Gr 3–6—The fifth book (Amulet Books, 2010) in Laura Oliver's popular series is just as hilarious and entertaining as its predecessors. Greg Heffly is seeking a replacement for his best friend, Rowley, as he faces the new school year. Trying to select a new best friend is a daunting task. But that's not all. Greg also faces issues relating to bathroom etiquette, acne, his mother returning to school, the family gathering at Grandma's for Uncle Gary's wedding, Advance Health class (sex education), girls, brotherly quandaries, and dealing with friends on Facebook. Ramon de Ocampo does an outstanding job of adding sarcasm and humor to the reading. Have the print version handy so listeners can peruse the cartoon illustrations which enrich the story.—Linda M. Teel, East Carolina University, Greenville, NC
Jeff Kinney is an online game developer and designer, and a #1 New York Times bestselling author. In 2009, Jeff was named one of Time magazine’s 100 Most Influential People in the World. He spent his childhood in the Washington, D.C., area and moved to New England in 1995. Jeff lives in southern Massachusetts with his wife and their two sons.
All his life, Jeff Kinney wanted to be a cartoonist. As a student at the University of Maryland in the 1990s, he published his comic strip "Igdoof" in the college newspaper, but he soon discovered that succeeding in the real world as a syndicated cartoonist is no easy task. So, after school, he supported himself as a newspaper designer and computer programmer, while working out ideas for a children's book that combined cartoons with conventional storytelling.
Once he conceived the concept for Diary of a Wimpy Kid, Kinney devoted nearly six years to developing the storyline and artwork. Fashioned as a journal with appealing, expressive stick figure drawings on every page, Diary is narrated in the pitch-perfect (and hilariously deadpan) voice of a not-always-likeable but totally believable tweener named Greg Heffley. Poised to make the painful transition from elementary to middle school, Greg struggles with the usual preteen angst: bullies and cliques, annoying siblings and clueless parents, faithful friends and cute, unattainable girls.
Although Kinney never intended to publish his book online, when the opportunity arose to serialize Greg's adventures on Funbrain.com, he knew he'd found the perfect way to reach his target audience. In 2004, the comic strip began appearing in daily installments on the website. The feature was a huge hit, attracting thousands of hits a day. Moreover, the online version paved the way to Kinney's five-book deal with the publisher Harry N. Abrams.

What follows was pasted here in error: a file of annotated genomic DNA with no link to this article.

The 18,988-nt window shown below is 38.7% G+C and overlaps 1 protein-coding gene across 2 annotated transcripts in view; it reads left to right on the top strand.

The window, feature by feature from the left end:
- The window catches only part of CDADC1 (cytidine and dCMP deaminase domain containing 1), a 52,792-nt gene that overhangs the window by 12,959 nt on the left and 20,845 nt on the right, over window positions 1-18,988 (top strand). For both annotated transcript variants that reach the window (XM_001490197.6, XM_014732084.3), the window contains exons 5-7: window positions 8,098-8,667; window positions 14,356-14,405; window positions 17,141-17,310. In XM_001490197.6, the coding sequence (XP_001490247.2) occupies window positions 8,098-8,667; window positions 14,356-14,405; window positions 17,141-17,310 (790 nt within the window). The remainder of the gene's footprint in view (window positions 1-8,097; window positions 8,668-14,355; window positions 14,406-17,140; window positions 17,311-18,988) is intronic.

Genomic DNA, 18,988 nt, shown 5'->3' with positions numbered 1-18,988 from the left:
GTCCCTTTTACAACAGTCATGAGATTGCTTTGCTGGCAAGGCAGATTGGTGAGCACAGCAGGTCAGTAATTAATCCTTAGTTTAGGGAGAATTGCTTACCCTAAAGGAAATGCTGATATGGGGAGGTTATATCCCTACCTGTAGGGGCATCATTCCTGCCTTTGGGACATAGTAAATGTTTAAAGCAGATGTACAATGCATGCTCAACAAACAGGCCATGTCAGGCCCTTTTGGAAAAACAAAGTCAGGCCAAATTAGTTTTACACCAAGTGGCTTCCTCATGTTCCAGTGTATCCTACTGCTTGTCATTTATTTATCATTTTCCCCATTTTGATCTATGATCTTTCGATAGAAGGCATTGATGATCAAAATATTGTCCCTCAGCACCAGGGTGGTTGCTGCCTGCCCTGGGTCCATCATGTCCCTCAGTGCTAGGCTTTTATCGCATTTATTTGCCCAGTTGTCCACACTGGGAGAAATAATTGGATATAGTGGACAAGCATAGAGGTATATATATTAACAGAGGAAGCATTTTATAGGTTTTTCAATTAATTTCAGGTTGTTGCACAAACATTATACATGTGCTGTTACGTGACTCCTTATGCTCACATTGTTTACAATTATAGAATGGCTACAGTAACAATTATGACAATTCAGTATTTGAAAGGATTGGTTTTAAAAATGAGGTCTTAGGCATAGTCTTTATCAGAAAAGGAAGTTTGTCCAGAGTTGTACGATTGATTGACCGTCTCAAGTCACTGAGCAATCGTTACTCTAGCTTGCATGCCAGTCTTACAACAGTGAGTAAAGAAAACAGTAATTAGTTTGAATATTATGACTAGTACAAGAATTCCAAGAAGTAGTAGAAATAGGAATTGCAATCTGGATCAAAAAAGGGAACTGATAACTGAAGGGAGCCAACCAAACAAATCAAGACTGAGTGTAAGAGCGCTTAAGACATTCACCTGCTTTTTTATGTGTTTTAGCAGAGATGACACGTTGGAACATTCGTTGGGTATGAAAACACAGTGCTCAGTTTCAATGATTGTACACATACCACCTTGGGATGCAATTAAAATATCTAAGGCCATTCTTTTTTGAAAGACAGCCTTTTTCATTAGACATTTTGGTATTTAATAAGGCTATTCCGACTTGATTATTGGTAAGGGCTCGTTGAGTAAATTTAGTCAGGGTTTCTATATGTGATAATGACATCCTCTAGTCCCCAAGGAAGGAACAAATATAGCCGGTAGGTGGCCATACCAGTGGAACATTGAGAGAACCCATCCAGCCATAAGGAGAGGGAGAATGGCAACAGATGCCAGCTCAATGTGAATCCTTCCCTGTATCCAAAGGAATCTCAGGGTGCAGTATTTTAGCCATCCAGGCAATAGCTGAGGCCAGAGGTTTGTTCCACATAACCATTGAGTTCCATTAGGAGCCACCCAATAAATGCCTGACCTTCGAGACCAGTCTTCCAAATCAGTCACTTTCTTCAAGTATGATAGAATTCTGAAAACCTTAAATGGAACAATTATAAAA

Armed with fresh, new story lines, Kinney launched the print sequence in 2007. From the very first installment, entitled simply Diary of a Wimpy Kid, the series was a success -- especially with reluctant readers who found the diary-with-doodles format far more accessible than conventional books. Greg, with his hilarious antics, backfiring schemes, and totally unfiltered thoughts (his mom has agreed not to read what he writes!), has struck a responsive chord -- both with kids who identify with his growing pains and with grownups who vividly recall their own.
Good To Know
Jeff Kinney claims that he writes for kids because he believes the most interesting and funniest stories come from people's childhoods.
In an interview with familyeducation.com, Kinney was asked which he liked more: writing or drawing cartoons. He answered this way: " Both writing and drawing are a struggle for me. I am cursed with being a very slow illustrator, and this book requires at least 1,000 illustrations. So sometimes, the joy of illustrating is a bit diminished by the amount of time that illustrating takes. What I enjoy is seeing the words and illustrations come together on the page."
Kinney knew he'd made the grade when Diary of a Wimpy Kid was chosen to appear as a plot point on the popular Disney-produced preteen series Wizards of Waverly Place.
Kinney deliberately avoids putting pop culture references into his stories because he wants them to have a timeless feel. He hopes readers will be able to pick his books up 20 years from now and still be able to relate to themes.